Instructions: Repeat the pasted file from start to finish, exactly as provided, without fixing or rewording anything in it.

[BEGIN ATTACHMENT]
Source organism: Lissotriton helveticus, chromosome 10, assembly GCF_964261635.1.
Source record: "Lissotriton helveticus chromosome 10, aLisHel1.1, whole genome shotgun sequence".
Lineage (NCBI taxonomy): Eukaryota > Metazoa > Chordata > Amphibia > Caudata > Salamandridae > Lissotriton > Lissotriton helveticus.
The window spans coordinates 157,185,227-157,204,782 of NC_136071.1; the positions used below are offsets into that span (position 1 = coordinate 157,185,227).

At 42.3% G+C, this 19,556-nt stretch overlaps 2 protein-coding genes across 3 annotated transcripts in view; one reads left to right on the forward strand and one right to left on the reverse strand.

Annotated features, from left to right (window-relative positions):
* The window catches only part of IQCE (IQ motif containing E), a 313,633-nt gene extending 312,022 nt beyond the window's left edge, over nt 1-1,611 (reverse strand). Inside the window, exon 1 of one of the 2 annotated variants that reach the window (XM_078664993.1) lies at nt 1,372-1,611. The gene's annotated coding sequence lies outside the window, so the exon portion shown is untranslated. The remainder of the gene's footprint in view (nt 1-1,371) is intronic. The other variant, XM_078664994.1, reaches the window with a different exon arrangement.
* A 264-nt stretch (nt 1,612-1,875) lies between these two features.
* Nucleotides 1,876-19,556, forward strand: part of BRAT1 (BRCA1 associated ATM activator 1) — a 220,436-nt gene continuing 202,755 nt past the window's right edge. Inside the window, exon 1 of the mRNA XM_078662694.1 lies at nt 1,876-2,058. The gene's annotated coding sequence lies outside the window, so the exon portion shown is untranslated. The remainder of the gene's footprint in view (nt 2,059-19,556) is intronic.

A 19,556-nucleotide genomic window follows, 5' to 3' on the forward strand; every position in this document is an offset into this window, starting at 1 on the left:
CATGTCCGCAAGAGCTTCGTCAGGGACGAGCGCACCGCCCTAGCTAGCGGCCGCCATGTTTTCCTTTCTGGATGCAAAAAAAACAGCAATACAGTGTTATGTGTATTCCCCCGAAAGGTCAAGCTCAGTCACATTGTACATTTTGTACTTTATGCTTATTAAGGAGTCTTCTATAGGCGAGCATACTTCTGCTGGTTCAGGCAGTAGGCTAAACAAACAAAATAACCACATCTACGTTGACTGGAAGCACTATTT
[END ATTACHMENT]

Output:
Source organism: Lissotriton helveticus, chromosome 10, assembly GCF_964261635.1.
Source record: "Lissotriton helveticus chromosome 10, aLisHel1.1, whole genome shotgun sequence".
Lineage (NCBI taxonomy): Eukaryota > Metazoa > Chordata > Amphibia > Caudata > Salamandridae > Lissotriton > Lissotriton helveticus.
The window spans coordinates 157,185,227-157,204,782 of NC_136071.1; the positions used below are offsets into that span (position 1 = coordinate 157,185,227).

At 42.3% G+C, this 19,556-nt stretch overlaps 2 protein-coding genes across 3 annotated transcripts in view; one reads left to right on the forward strand and one right to left on the reverse strand.

Annotated features, from left to right (window-relative positions):
* The window catches only part of IQCE (IQ motif containing E), a 313,633-nt gene extending 312,022 nt beyond the window's left edge, over nt 1-1,611 (reverse strand). Inside the window, exon 1 of one of the 2 annotated variants that reach the window (XM_078664993.1) lies at nt 1,372-1,611. The gene's annotated coding sequence lies outside the window, so the exon portion shown is untranslated. The remainder of the gene's footprint in view (nt 1-1,371) is intronic. The other variant, XM_078664994.1, reaches the window with a different exon arrangement.
* A 264-nt stretch (nt 1,612-1,875) lies between these two features.
* Nucleotides 1,876-19,556, forward strand: part of BRAT1 (BRCA1 associated ATM activator 1) — a 220,436-nt gene continuing 202,755 nt past the window's right edge. Inside the window, exon 1 of the mRNA XM_078662694.1 lies at nt 1,876-2,058. The gene's annotated coding sequence lies outside the window, so the exon portion shown is untranslated. The remainder of the gene's footprint in view (nt 2,059-19,556) is intronic.

A 19,556-nucleotide genomic window follows, 5' to 3' on the forward strand; every position in this document is an offset into this window, starting at 1 on the left:
CATGTCCGCAAGAGCTTCGTCAGGGACGAGCGCACCGCCCTAGCTAGCGGCCGCCATGTTTTCCTTTCTGGATGCAAAAAAAACAGCAATACAGTGTTATGTGTATTCCCCCGAAAGGTCAAGCTCAGTCACATTGTACATTTTGTACTTTATGCTTATTAAGGAGTCTTCTATAGGCGAGCATACTTCTGCTGGTTCAGGCAGTAGGCTAAACAAACAAAATAACCACATCTACGTTGACTGGAAGCACTATTT